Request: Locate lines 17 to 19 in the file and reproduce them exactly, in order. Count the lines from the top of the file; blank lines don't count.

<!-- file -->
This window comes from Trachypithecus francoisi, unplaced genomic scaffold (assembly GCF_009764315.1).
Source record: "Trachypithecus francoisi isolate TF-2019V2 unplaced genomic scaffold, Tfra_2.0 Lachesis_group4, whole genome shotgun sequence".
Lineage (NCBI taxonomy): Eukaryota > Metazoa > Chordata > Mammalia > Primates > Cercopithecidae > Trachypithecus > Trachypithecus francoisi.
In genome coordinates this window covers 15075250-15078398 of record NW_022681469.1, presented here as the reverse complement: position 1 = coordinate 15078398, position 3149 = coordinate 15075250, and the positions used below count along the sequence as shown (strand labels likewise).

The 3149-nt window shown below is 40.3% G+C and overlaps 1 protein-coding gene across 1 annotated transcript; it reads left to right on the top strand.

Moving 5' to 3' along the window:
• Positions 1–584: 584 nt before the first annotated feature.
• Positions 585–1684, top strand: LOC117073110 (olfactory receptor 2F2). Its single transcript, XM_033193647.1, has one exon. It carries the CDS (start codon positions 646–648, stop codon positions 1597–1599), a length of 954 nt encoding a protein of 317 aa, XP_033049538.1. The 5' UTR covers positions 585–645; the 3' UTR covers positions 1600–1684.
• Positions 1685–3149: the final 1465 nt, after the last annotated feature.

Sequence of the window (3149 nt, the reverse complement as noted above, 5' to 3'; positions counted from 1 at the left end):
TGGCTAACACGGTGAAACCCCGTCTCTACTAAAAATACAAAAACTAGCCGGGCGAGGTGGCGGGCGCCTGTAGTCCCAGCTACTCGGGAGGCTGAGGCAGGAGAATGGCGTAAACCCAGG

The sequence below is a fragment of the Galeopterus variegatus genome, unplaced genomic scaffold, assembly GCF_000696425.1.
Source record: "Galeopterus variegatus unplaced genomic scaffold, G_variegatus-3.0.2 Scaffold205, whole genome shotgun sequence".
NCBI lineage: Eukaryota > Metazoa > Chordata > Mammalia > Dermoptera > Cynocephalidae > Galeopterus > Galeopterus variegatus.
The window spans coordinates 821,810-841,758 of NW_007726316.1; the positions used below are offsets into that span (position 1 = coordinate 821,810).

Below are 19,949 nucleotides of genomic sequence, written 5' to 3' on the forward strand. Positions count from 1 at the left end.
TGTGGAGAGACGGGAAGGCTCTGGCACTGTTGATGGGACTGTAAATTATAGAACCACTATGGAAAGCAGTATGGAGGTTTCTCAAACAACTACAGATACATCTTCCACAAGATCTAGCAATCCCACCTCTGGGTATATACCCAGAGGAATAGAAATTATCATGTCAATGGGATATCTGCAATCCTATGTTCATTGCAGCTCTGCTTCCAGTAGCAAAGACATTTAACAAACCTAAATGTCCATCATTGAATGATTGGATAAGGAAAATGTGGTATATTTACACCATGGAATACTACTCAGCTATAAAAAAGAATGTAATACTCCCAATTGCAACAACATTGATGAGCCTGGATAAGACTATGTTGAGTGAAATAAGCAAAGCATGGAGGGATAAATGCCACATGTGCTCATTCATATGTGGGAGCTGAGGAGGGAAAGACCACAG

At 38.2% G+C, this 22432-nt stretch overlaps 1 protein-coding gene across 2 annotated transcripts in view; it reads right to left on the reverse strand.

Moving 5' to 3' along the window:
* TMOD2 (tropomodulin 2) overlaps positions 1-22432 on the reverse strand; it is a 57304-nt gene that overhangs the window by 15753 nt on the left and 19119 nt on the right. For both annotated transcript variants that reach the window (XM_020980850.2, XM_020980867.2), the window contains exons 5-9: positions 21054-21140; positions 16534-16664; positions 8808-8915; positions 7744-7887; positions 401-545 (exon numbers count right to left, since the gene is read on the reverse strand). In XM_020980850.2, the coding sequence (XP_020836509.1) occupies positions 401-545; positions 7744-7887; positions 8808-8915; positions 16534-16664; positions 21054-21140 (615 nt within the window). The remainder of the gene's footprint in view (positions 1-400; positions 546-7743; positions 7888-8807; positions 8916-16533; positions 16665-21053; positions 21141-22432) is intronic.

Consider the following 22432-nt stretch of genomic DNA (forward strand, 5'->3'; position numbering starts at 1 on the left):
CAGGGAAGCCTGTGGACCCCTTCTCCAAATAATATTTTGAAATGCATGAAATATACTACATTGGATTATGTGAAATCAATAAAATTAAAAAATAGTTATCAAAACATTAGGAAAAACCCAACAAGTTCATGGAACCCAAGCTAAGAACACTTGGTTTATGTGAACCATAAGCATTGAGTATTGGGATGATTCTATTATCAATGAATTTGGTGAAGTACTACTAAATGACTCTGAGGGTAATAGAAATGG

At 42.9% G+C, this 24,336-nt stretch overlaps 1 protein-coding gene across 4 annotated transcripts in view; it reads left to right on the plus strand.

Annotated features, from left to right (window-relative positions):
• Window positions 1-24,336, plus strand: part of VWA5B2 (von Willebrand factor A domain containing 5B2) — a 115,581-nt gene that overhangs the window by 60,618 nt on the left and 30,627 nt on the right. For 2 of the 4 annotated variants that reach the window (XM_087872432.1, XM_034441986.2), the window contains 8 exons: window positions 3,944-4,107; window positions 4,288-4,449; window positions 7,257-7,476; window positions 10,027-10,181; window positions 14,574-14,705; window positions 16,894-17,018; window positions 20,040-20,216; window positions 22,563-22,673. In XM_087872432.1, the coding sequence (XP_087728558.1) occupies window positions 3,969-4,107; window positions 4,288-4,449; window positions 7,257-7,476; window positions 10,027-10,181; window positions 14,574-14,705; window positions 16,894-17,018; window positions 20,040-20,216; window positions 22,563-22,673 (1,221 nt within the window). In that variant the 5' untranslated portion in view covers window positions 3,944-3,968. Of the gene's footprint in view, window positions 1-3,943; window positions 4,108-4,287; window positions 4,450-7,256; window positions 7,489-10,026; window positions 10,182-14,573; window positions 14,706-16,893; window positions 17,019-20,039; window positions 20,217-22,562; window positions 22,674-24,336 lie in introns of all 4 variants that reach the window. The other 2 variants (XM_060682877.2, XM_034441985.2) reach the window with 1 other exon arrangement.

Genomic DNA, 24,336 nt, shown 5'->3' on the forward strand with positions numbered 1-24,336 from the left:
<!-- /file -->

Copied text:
TGTGGAGAGACGGGAAGGCTCTGGCACTGTTGATGGGACTGTAAATTATAGAACCACTATGGAAAGCAGTATGGAGGTTTCTCAAACAACTACAGATACATCTTCCACAAGATCTAGCAATCCCACCTCTGGGTATATACCCAGAGGAATAGAAATTATCATGTCAATGGGATATCTGCAATCCTATGTTCATTGCAGCTCTGCTTCCAGTAGCAAAGACATTTAACAAACCTAAATGTCCATCATTGAATGATTGGATAAGGAAAATGTGGTATATTTACACCATGGAATACTACTCAGCTATAAAAAAGAATGTAATACTCCCAATTGCAACAACATTGATGAGCCTGGATAAGACTATGTTGAGTGAAATAAGCAAAGCATGGAGGGATAAATGCCACATGTGCTCATTCATATGTGGGAGCTGAGGAGGGAAAGACCACAG

At 38.2% G+C, this 22432-nt stretch overlaps 1 protein-coding gene across 2 annotated transcripts in view; it reads right to left on the reverse strand.

Moving 5' to 3' along the window: